Harmony of Light and Darkness

I dedicate this post to a spiritual friend who is striving to embrace the good and the bad of life, since they’re all parts of God’s perfect creation …you know who you are:

This post is about becoming more grateful for the little things in life (that we may easily take for granted) because we continue to have opportunities to experience the opposite of what we consider to be “good.” Therefore, rather than cursing the darkness, we learn to bring light onto the darkness. By embracing  both elements of the universe, we acknowledge that the existence of the so-called “bad” experiences helps us to become more appreciative for the “good” experiences. The following are some of my “darkness and light” experiences that I’d like to share with you that I believe has made me a more grateful person:

Appreciating Warmth and Comfort:

  • Darkness: While I was in the Army, at my first unit in Korea, we often went out on field exercises. The coldest night of my life was when we were up in the mountains, with a few feet of snow, and a barely functioning small heater for our big tent. It was so freezing that I even avoided using the porter potty for the longest time. I could feel what seemed like miniature icicles forming in my nostrils. As I laid on a hard cot, wearing my bear suit (winter gear) in my sleeping bag, I tried to imagine being somewhere else, although the fierce wind kept reminding me of my reality.
  • Light: Now, whenever I get under a warm blanket, as I lie on my cusiony bed and soft pillow, I thank God for the comforting moment, the peace and quite of the night, and for a home.
Appreciating A Sanitary Home:
  • Darkness: When I was in high school, my mother and I ended up living in a poor neighborhood after my parents separated again. Although my father made good money working for the government at the time, there wasn’t enough to go around because he was supporting his girlfriend and their new baby as well. Anyway, this house was one of my worst memories, but a useful one. Practically every night, I could hear the king-size roaches make their way out from their dungeons. Although we placed roach killers around the house and had Raid readily available, there were just too many of them. The owner of the house, who we were connected to, refused to fumigate the house claiming that they didn’t have the funds. One night, I couldn’t sleep, so I got up and turned on the lights. I figured I’d see a few, but when I saw dozens of them all over the wall next to my bed and all over the floor scattering away, I was terrified and disgusted. Once, out of desperation, I even sprayed Aqua Net hairspray onto this huge roach that seemed like it was glaring at me while I was getting ready for school. Another time, while my mother and I was eating dinner, a roach fell from the ceiling onto our table; I completely lost my appetite. It was like hell on earth. However, after a while, you just get used to it. Ever since I was in elementary school, I became a master of blocking things out, so that’s what I did to survive. Some nights, I could hear a roach or two flying over my head; yes! Some of them had wings! If it wasn’t for my mother’s OCD habits of cleaning until it’s spotless, we would’ve probably caught some disease or something.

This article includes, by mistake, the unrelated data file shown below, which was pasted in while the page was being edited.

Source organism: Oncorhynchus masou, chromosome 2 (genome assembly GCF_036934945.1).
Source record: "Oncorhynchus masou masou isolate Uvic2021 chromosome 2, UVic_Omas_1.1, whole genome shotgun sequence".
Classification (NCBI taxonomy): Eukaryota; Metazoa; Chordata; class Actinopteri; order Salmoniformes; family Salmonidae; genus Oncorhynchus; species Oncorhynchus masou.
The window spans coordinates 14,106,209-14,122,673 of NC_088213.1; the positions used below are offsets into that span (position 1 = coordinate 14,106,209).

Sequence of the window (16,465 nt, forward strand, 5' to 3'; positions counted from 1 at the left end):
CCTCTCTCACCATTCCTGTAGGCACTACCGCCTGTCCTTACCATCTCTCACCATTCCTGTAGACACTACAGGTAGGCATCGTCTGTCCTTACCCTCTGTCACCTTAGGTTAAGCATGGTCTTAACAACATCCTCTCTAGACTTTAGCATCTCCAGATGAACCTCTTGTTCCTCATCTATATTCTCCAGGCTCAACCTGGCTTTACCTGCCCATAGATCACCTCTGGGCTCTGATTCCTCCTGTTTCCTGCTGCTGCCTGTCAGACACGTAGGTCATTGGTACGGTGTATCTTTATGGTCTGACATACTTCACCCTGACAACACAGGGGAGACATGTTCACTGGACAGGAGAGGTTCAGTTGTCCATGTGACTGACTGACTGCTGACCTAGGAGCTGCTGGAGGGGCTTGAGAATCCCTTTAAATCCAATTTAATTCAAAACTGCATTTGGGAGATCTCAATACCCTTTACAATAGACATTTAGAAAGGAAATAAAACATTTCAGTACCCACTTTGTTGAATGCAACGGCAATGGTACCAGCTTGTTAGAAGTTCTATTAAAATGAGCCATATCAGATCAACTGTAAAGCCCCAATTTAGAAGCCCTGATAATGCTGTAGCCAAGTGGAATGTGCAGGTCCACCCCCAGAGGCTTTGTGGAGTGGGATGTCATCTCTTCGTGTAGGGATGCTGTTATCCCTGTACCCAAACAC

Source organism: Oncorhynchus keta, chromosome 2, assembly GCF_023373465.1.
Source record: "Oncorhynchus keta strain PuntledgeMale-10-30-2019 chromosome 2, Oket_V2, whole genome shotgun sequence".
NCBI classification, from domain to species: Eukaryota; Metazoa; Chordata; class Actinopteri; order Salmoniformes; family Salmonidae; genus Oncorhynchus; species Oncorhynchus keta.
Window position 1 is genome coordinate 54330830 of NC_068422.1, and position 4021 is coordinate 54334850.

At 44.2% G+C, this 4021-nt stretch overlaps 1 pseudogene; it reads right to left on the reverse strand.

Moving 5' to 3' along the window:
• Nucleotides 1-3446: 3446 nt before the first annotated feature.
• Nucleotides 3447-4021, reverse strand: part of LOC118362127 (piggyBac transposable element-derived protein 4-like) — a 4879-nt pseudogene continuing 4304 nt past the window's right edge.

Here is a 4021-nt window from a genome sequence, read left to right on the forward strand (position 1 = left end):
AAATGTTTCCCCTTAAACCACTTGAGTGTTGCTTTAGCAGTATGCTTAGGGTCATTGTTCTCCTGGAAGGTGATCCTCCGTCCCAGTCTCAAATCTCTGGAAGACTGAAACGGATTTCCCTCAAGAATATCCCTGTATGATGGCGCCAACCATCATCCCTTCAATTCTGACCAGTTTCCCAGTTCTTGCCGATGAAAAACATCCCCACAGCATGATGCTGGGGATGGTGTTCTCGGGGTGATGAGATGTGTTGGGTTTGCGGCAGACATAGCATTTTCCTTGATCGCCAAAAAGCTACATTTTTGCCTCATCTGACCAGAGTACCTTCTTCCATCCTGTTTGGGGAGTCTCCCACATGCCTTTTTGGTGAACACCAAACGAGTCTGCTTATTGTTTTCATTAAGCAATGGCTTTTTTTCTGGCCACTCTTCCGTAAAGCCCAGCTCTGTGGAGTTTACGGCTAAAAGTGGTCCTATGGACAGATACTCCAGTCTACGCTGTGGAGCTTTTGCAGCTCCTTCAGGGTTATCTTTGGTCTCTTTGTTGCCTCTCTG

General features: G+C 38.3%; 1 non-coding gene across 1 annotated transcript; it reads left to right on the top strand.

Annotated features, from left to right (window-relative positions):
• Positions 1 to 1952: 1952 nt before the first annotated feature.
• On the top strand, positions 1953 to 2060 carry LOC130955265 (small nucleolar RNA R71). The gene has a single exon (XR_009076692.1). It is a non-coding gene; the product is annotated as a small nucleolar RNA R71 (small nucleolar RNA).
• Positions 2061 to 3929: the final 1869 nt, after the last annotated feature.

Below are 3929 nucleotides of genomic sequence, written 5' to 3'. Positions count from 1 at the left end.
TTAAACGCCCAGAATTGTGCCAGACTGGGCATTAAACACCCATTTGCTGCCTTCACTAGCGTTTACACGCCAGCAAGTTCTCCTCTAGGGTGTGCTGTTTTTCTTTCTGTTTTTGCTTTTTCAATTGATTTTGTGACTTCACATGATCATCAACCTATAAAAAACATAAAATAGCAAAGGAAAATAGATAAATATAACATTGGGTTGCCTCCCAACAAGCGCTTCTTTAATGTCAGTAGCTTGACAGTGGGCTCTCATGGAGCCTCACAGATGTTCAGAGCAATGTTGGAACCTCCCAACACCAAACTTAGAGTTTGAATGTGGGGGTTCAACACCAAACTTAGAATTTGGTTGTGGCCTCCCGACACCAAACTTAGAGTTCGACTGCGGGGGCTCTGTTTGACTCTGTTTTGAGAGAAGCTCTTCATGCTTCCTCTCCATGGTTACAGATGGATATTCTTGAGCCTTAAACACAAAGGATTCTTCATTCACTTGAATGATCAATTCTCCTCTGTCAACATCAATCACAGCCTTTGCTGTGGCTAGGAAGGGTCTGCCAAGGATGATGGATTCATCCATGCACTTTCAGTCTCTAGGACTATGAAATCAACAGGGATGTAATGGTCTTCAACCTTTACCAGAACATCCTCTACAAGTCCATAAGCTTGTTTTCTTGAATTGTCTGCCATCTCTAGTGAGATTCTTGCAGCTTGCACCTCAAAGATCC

• Light: Ever since I moved out of that roach-infested house (after graduating from high school), I truly appreciated living at every other place that I ever lived at, even if there were a few bugs here and there. I do give credit to my mother for being very clean, because I learned to take care of my home by keeping things clean and not leaving food or trash around.
 
Appreciating Food:
  • Darkness: Growing up, there was no baking cookies or cakes, BBQing, home-made Thanksgiving/Christmas meals, helping my mother or father cook, and exploring different foods. Once, we were so poor that our meal was rice with chopped onions mixed with catsup; I actually remember it tasting good, probably because I liked catsup. There were even days where I had strong cravings for certain foods, but I learned real quick to just use my imagination, which became my best friend; I would pretend that I was eating my favorite foods and try to remember what they tasted and smelled like.
  • Light: Ever since I became an adult and lived on my own, one of my biggest passions in life is exploring foods from around the world. I also love cooking with my husband, as well as baked goods and BBQing. Most of the time, I savor my food to truly appreciate the combination of flavors, textures, and aromas. But most importantly, I like to ask God to share the wonderful eating experience with me, and thank Him for the nutritious and delicious food.